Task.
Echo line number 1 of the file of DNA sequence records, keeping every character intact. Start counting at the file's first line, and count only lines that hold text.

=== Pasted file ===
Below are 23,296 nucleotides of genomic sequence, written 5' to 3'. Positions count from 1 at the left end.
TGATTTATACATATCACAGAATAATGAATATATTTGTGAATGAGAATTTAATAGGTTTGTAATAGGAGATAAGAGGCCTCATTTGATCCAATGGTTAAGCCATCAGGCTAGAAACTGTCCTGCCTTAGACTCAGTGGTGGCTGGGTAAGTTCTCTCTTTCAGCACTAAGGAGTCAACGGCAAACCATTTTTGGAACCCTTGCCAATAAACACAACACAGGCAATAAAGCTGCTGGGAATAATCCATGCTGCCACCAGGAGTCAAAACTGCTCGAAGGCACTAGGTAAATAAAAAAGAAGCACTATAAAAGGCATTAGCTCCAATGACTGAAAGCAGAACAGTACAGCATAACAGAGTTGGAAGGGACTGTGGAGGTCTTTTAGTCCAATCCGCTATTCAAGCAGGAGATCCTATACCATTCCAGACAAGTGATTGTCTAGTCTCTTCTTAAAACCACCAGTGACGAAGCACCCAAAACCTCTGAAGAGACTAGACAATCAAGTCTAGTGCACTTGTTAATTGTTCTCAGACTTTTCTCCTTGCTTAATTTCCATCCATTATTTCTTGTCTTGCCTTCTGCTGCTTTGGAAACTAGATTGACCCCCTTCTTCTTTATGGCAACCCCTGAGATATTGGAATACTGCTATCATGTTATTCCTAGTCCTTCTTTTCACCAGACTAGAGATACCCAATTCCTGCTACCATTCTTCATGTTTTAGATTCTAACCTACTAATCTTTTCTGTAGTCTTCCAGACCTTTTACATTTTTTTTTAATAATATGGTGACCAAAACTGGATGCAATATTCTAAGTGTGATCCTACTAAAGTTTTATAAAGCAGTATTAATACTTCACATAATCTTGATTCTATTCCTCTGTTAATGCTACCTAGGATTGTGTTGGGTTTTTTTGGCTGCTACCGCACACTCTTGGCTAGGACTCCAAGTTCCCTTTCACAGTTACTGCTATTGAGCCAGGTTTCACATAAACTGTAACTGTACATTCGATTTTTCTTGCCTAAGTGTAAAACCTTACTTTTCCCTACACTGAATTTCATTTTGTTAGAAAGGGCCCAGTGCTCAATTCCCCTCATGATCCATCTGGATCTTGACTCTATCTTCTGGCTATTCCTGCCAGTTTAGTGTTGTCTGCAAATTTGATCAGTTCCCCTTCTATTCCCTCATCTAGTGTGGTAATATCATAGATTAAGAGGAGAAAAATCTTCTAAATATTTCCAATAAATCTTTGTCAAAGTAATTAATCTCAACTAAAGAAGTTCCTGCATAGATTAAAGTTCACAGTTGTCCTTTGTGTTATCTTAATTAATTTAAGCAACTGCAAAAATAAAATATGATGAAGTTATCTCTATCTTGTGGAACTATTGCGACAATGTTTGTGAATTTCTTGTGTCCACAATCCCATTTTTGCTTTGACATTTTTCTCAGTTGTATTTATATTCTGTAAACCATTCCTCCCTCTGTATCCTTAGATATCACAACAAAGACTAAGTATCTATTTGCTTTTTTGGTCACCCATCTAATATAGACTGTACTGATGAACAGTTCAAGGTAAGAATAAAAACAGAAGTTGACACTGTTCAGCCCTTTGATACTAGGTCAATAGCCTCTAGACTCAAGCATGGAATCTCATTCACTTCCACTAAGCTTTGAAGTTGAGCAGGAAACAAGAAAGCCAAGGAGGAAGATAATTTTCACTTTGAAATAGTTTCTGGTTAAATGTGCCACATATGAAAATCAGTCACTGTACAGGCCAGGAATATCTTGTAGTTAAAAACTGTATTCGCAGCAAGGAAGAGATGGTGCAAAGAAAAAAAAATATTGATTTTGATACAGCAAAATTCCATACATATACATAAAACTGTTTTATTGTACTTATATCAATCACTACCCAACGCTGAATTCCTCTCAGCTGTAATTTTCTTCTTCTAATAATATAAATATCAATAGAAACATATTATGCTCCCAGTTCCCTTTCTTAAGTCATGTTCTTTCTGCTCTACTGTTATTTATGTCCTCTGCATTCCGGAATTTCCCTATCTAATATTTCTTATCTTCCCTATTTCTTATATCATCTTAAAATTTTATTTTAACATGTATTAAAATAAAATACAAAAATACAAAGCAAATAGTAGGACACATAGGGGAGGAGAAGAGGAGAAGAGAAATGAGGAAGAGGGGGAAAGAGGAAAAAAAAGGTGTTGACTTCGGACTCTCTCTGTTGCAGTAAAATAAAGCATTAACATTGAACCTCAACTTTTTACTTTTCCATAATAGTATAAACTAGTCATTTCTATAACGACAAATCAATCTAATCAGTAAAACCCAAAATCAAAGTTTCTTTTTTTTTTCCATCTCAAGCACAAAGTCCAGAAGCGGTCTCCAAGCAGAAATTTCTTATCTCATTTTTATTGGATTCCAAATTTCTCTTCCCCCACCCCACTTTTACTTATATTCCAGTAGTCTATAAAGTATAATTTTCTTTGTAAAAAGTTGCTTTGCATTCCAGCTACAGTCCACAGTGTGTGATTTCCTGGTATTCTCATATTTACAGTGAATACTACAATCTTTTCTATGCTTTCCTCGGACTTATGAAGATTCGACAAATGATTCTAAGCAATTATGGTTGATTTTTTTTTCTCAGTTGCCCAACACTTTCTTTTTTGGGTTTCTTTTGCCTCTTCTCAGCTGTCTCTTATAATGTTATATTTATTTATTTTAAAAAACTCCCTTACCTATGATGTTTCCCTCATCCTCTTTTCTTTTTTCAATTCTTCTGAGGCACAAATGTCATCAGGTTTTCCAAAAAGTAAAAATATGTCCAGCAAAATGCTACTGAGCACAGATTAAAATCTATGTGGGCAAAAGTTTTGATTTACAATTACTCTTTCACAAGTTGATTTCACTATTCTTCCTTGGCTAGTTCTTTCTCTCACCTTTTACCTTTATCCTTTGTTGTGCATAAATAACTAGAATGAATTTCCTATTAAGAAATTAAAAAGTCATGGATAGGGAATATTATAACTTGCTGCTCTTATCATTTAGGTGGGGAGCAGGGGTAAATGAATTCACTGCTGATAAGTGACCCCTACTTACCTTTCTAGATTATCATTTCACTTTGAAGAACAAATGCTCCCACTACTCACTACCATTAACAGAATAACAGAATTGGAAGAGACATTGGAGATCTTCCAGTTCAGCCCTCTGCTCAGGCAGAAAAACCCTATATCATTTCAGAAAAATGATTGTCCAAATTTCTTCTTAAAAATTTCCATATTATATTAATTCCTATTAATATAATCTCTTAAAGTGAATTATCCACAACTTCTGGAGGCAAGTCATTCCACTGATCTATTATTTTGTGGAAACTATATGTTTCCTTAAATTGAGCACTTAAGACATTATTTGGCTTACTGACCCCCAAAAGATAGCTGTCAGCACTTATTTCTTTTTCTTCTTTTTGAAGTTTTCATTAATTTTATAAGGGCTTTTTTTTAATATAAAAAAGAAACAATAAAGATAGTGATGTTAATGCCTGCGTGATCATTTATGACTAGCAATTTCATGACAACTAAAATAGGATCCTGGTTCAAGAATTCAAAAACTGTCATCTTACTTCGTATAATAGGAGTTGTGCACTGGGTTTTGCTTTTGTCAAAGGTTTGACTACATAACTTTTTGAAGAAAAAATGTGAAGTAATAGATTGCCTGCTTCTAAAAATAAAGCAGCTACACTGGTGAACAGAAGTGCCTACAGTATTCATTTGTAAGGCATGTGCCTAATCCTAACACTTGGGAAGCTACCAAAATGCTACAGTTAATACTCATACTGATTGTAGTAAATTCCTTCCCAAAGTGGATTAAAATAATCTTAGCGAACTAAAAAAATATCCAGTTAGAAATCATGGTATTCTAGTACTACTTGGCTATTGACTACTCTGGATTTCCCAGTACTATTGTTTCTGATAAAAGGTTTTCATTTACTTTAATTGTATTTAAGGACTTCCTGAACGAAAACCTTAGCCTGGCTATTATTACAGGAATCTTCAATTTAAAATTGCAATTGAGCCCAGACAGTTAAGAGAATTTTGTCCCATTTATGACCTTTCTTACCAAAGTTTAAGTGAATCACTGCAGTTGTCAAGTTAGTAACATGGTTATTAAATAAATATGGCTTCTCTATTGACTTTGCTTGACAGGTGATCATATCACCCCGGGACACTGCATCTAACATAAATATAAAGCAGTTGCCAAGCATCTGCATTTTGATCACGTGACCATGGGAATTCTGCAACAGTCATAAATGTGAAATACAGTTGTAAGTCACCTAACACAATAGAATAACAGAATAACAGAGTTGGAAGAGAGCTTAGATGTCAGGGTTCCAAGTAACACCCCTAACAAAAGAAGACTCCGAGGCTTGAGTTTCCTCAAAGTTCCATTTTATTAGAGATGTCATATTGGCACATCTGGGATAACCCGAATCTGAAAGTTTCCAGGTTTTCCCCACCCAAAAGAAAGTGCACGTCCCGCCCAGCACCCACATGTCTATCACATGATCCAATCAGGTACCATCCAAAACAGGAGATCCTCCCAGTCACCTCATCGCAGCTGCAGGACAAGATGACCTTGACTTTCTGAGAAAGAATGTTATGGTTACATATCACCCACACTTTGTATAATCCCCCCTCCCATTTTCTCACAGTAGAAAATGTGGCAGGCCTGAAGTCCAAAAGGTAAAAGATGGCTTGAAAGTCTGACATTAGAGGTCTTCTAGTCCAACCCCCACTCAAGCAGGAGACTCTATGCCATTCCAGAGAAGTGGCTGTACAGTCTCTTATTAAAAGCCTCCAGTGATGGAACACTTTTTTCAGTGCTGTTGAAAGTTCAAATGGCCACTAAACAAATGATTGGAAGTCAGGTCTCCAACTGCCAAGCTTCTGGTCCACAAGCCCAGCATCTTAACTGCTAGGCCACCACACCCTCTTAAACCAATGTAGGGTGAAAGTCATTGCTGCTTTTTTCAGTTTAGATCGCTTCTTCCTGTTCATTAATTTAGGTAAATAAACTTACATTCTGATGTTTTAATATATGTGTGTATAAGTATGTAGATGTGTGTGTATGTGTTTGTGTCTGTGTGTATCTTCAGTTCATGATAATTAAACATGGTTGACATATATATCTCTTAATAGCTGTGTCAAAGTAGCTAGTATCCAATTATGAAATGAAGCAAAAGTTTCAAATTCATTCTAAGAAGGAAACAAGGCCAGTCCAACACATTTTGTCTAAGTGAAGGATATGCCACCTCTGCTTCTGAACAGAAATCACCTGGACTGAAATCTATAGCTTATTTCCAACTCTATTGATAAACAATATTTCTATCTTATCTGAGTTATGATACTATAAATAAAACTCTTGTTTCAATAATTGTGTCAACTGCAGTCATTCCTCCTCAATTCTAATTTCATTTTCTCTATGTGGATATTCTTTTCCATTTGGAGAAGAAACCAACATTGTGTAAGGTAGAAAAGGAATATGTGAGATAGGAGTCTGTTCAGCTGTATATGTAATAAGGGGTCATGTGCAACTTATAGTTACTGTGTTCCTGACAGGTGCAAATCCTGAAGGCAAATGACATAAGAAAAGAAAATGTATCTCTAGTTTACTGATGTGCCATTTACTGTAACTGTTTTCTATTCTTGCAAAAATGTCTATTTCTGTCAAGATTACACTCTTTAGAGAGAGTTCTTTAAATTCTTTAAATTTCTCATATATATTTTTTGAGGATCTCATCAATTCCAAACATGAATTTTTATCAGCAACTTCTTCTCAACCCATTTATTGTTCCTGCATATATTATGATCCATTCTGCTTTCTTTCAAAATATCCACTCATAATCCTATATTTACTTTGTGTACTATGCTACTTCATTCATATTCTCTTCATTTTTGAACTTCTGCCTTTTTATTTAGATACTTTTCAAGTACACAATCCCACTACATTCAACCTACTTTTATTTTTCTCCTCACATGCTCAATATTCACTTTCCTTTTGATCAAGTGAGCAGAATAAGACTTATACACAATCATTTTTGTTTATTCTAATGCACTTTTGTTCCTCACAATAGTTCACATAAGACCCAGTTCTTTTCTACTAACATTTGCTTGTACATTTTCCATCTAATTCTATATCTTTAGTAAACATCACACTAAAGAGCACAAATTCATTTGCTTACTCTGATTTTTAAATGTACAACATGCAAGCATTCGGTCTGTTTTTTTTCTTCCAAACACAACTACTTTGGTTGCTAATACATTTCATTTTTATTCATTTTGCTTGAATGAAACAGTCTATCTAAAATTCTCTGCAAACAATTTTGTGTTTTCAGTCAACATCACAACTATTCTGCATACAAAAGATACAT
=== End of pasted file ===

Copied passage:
Below are 23,296 nucleotides of genomic sequence, written 5' to 3'. Positions count from 1 at the left end.